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Nature abhors a vacuum

Posted by Cynthia z7 MD (My Page) on
Sat, Jan 17, 04 at 22:02

Ah, it just seemed so deserted down here....

Let's test. Here are some photos from Louise Shelton's Beautiful Gardens of America, published in 1915.

Lenox, Mass. Does anyone know how this looks now?

Cylburn Arboretum in Baltimore Maryland. It was 'Cylburn House' when the photo was taken. Those glorious hedges are gone. Cylburn looks ok now, but it wasn't restored. It was maintained, modified and expanded. The trees are wonderful. The perennial beds and grounds that are there now seem to be a compromise.

"Indian Hill" in Mentor, Ohio.


Woodside in Hartford Connecticut.

One thing I notice about the old gardens: The paths. Lots of grass paths in the more comfortable gardens. I ended up with grass paths in the gardens of my 1920's house. They work with the house.


Follow-Up Postings:

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RE: Nature abhors a vacuum

Cynthia - Thanks! What a wonderful book - I'm envious.


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RE: Nature abhors a vacuum

Those pictures are wonderful! Thanks. Are there more pictures in this book you could post and does the book describe anything about the plants and hardscape that went into these gardens? (This probably isn't a book I could get through interlibrary loan since it sounds like an antique, itself.--Darn!)


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RE: Nature abhors a vacuum

So do you scan the pictures out of the book and then post them? How'd you do that ?? Love viewing old garden photos and postcards; I have started a collection. They are good teachers, too. True about the grassy paths. Thanks for starting things out beautifully, Cynthia.


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RE: Nature abhors a vacuum

  • Posted by mjsee Zone 7, NC (My Page) on
    Sun, Jan 18, 04 at 22:11

Cynthia--you ROCK! I like grassy paths--but you need SUN for them...and adequate rainfall. Ohio has some nice grass....

melanie


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RE: Nature abhors a vacuum

i sink my stepping stones into the ground and let nature take over. i like the look of natural paths that have settled and become one with the earth. the pictures, they show vistas and seating areas, places to explore and rest.........thanks for sharing


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RE: Nature abhors a vacuum

I am a landscape historian and have done a lot of work in the area of American garden literature. Louise Shelton's Beautiful Gardens in America, 1915, was extremely popular and should not be difficult to find. It is almost all photos, with very little text. So many were published that you might well be able to get it thru ILL--it just isn't that rare. Styles were changing so rapidly--everything Victorian was being swept away--that a completely new edition was published in 1924. There are a number of repeated photos/gardens but many new ones too. It is definitely true that these books portrayed estates. Nonetheless, you can get a sense of the flavor of the times from the photos. For instnace, you will see many perennials, whereas a Victorian garden will tend to feature annuals, bedded-out in patterns, or tropical foliage plants. There is no comparable book of photos for middle-class homeowners. The best illustrations are in magazines, but you would need access to a major library, like the NY Public Library, to see these. Landscape history is a relatively new field in the US but the books are pouring forth. They do tend to focus on high-end landscape design, as those gardens, as in Louise Shelton's books, were more "gardening as a fine art" and better documented in their time.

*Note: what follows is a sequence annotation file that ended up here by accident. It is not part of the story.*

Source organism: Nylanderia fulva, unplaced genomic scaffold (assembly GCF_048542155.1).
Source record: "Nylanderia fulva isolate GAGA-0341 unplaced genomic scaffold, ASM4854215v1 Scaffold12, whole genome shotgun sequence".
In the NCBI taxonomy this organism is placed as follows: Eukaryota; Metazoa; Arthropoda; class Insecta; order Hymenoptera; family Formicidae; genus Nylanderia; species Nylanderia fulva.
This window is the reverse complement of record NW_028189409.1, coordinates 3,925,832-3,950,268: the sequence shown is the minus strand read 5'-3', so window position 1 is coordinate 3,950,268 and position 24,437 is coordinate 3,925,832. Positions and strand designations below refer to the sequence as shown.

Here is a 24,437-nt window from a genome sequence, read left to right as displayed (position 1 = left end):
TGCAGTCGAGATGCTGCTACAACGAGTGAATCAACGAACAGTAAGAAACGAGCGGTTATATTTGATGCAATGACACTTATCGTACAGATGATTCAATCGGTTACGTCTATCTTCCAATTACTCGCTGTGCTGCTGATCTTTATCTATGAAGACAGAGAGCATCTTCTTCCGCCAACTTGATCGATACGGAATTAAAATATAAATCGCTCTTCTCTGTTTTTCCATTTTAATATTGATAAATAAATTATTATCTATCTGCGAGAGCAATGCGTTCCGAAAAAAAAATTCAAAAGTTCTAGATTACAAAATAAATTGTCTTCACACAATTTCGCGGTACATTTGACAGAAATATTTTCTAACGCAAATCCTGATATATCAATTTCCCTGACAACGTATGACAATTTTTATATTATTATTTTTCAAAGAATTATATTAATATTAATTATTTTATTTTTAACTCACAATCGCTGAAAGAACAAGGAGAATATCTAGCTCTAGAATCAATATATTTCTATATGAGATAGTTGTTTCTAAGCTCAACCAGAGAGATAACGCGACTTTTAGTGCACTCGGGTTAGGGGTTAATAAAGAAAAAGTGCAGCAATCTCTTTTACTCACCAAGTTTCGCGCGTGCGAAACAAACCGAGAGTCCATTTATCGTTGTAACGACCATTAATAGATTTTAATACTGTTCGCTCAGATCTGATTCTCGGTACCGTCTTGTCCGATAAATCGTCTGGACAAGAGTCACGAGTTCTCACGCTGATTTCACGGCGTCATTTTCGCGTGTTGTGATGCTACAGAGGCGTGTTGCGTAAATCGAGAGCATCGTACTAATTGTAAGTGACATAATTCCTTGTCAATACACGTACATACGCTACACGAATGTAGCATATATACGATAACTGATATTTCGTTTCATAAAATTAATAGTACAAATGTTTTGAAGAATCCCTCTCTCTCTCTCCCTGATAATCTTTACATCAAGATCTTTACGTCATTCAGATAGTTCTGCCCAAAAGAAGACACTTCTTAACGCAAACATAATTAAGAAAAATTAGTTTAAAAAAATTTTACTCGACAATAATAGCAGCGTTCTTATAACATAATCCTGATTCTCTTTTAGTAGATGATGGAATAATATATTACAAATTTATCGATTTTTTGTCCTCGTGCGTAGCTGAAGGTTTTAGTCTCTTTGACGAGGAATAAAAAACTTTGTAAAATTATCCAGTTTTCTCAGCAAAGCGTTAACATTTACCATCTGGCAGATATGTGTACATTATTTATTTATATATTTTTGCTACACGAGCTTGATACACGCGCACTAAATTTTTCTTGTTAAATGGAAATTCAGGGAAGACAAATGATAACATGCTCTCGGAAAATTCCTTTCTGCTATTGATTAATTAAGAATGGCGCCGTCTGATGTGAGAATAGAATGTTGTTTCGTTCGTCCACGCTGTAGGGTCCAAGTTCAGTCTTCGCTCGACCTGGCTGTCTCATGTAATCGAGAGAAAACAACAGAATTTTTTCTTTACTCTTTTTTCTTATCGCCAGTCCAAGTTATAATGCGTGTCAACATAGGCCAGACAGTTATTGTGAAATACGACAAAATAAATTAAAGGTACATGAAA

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RE: Nature abhors a vacuum

Ginny, I've noticed the 1924 (or is 1928) versions and wondered if it was the same . Now that I know there are differences I'll be on the look-out for a good quality 1928 edition. Thanks! Any period books that you can recommend that are worth buying? I look on the auction sights and used book dealer inventorys at Amazon and B&N, but you never know if the content (words & pictures) is worthwhile until you buy.

Ginger, I don't have a scanner so I take digital photos using Macro :-)

Redthistle, They've left Texas completely out of this edition but I'll be on the look out for pics old gardens in your state!


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RE: Nature abhors a vacuum

Cynthia, the second edition is 1924. The books to recommend are so many that it is dizzying. Are you interested mainly in books with photos? Photography only began to appear in magazines and books in the 1890s and it was expensive, so most publishers included relatively few. Before that, illustrations in American books were mostly fairly simple drawings and engravings. Is there a specific period you are interested in--or a general view of American gardens? Are you interested primarily in American books, or British ones as well? If you can let me know, I could suggest some titles. And if you have access to a good horticultural library, you could look at them first before you buy.


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RE: Nature abhors a vacuum

Pictures 3 and 4 are very inspirational to me. That is a style I truely love.

Very much like Schoolhouse's garden style. Love it.
~Annie


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RE: Nature abhors a vacuum

wow, so gorgeous. thankyou for posting these!


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RE: Nature abhors a vacuum

Ahhh. Very pretty. I want grassy paths!


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